So the same day we booked the bus tickets we were to go to Mui Ne. We got to Mui Ne in the evening after a couple of stops at dhaba-like restaurants and shops. After renting a scooter, we found a really great place to stay called Joe’s. They had live music and great food! The next day we learned that Mui Ne was absolutely gorgeous! The colors are amazing and give a beautiful contrast—the water is a deep blue and the sand varies from white to almost red! The main thing to see is the terrain. There are huge red or yellow and white sand dunes that makes it seem as if you’re in the Sahara. We rode through the whole of Mui Ne and didn’t want to stop because it was too beautiful. Unfortunately our scooter wasn’t so accommodating…a couple of minutes after getting some gas the scooter came to a halt. Everytime we tried to start it the damn thing would stop. We rolled into a shop where we sat down to have a Coke and figure out what was wrong with the thing. We had to get back in time to check out of the hotel and then catch the bus to Dalat! The shop lady called someone (we didn’t ask her to) after she told us there was a mechanic shop a few houses ahead. We thought that it couldn’t be bad gas…or the scooty wouldn’t start at all…maybe a clogged air filter since we went into the sand for a little bit? Eventually a guy came and took the scooter with him, Nick went after him to his house. After 20 minutes Nick came back with the scooter in working order…turned out it was the spark plug. The guy put a new spark plug in and charged Nick $5 (too much for a spark plug) and then the shop lady charged us for the call she made to the mechanic in addition to the Coke. That kinda sucked but oh well, we had to catch the bus! But all in all, Mui Ne is an amazing beach destination…very charming and beautiful views. We definitely missed our bike since there were plenty of good roads (tarmac and dirt) to take the bike on to and also plenty of good picture opportunities.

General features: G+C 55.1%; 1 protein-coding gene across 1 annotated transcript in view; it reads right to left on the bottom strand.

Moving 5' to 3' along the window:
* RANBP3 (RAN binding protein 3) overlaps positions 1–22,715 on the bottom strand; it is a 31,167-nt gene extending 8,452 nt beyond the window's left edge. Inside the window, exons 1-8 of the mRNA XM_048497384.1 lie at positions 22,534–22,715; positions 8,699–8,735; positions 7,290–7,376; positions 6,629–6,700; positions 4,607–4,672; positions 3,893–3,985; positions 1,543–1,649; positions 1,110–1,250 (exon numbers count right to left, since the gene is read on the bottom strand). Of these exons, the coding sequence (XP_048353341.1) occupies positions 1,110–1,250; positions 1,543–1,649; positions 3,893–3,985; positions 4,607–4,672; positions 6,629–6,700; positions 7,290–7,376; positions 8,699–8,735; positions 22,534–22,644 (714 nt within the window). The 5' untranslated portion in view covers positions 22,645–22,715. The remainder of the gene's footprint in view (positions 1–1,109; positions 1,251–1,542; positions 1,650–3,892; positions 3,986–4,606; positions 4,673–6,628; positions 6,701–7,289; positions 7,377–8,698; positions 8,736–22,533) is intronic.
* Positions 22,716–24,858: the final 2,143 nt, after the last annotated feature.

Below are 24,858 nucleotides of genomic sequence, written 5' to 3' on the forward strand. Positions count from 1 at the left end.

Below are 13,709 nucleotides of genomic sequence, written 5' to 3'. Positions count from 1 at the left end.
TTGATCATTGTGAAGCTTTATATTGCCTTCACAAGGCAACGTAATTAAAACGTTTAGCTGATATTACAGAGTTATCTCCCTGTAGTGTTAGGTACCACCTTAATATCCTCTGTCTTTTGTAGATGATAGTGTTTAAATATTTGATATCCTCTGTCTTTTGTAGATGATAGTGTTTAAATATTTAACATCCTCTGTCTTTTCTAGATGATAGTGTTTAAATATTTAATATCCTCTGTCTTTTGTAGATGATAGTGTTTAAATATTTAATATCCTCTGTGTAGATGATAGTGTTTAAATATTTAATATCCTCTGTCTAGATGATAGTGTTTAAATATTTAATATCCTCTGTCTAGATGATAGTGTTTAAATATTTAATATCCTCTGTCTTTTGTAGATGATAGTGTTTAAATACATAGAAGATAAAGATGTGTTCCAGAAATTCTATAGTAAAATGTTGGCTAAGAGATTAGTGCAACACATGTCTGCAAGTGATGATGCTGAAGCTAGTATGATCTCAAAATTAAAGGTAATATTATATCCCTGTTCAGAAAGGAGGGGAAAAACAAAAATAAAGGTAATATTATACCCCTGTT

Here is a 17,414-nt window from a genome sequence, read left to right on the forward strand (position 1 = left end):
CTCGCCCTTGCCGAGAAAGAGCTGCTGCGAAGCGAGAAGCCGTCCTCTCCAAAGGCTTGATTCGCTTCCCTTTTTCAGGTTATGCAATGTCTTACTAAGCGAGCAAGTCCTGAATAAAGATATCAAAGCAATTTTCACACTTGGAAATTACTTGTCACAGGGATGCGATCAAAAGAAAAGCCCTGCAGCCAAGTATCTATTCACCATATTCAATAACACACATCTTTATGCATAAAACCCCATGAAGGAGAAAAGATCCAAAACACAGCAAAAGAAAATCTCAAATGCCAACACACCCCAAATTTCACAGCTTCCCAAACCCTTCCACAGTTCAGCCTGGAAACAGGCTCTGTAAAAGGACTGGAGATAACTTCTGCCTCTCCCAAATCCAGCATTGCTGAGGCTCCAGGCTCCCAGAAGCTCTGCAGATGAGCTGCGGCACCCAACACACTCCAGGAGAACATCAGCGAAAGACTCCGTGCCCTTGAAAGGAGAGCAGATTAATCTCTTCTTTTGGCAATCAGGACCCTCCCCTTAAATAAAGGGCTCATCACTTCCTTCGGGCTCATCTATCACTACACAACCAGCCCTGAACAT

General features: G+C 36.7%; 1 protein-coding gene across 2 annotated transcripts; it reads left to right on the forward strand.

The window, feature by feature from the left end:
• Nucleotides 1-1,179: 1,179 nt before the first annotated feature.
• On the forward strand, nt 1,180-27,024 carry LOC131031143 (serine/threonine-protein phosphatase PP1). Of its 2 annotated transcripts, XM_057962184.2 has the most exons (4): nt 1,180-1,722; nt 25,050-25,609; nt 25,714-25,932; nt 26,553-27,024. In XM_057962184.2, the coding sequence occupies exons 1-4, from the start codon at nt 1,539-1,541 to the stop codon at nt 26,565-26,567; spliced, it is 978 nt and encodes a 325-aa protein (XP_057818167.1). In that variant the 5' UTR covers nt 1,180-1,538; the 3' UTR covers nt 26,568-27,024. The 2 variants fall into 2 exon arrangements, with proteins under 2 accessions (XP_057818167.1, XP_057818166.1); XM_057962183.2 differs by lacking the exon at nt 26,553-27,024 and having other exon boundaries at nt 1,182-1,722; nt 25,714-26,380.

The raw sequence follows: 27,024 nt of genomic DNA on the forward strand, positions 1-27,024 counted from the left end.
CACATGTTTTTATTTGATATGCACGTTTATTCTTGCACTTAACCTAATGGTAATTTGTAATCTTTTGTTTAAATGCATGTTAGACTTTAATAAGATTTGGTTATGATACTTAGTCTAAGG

We caught the bus to take us to Dalat which was going to be something completely different. The drive took us through beautiful, lush mountains of jungle with many waterfalls. At one point we were going through the clouds! Every turn gave a beautiful picture taking opportunity, even in the rain and mud. The bus made a stop at a shop so people could get something to drink and take a bathroom break. When it was time to leave the bus wouldn’t start! After many attempts and no go, Nick told the driver to put it in neutral and whoever was not on the bus yet helped us push the bus into motion. After 40 seconds of pushing the bus took off, thankfuly! As we got into the hill station of Dalat, the weather outside got cooler. The city immediately reminded us of Shimla…actually maybe Nanital since there’s a lake in the middle of the city! Turns out Dalat is the most popular honeymoon place for Vietnamese. The cool change in weather was definitely a welcome one because we were tired of sweating like crazy day in day out. Strolling the city was especially nice since they had a huge market and outdoor eating places. We decided it was time for us to get back to eating local since it was cheaper and a lot of times it was better tasting and better portions for your money. The lake, green-alpine hills, and cool climate made for a relaxing break from the heat. We kinda didn’t want to leave but felt we had to move on if we were going to get through Vietnam in 2 weeks. The bus was not waiting for us in the usual spot in front of the Sinh Tourist office, instead they had a van that would transport us there. Only we didn’t know that. We got into the van and set up as if this was our transport to Nha Trang. We had stuck our Spot Connect tracker to the seatbelt in front of us. When we found out we had to get off and get on the bus, we completely forgot the tracker in the van. I didn’t realize it until we had already started. We desperately tried calling the Sinh Tourist office and Dalat and I emailed them. Once getting to Nha Trang we talked to the Sinh Tourist office to please ask the Dalat office to look in the van. After repeated back and forth and the Dalat office having looked multiple times in the van, they couldn’t find it. We were able to see the location of the tracker an hour after we had left Dalat and it showed to be in the van at 2pm. Sooo either another traveler picked it up or the driver decided to take it. Good thing is that no one can use it without synching it (which only we can do), but they can sell it on eBay. So if anyone sees a Spot Connect on sale on eBay from Dalat, Vietnam…that’s ours and it’s like new (blah!). Again, Dalat is another beautiful destination. Vietnam was turning out to be one of the most scenic and worthwhile countries we had visited so far! Like I said before…definitely missing the bike. But I can tell that if we had the bike we’d end up spending a full month since we’d be stopping so much to take pics!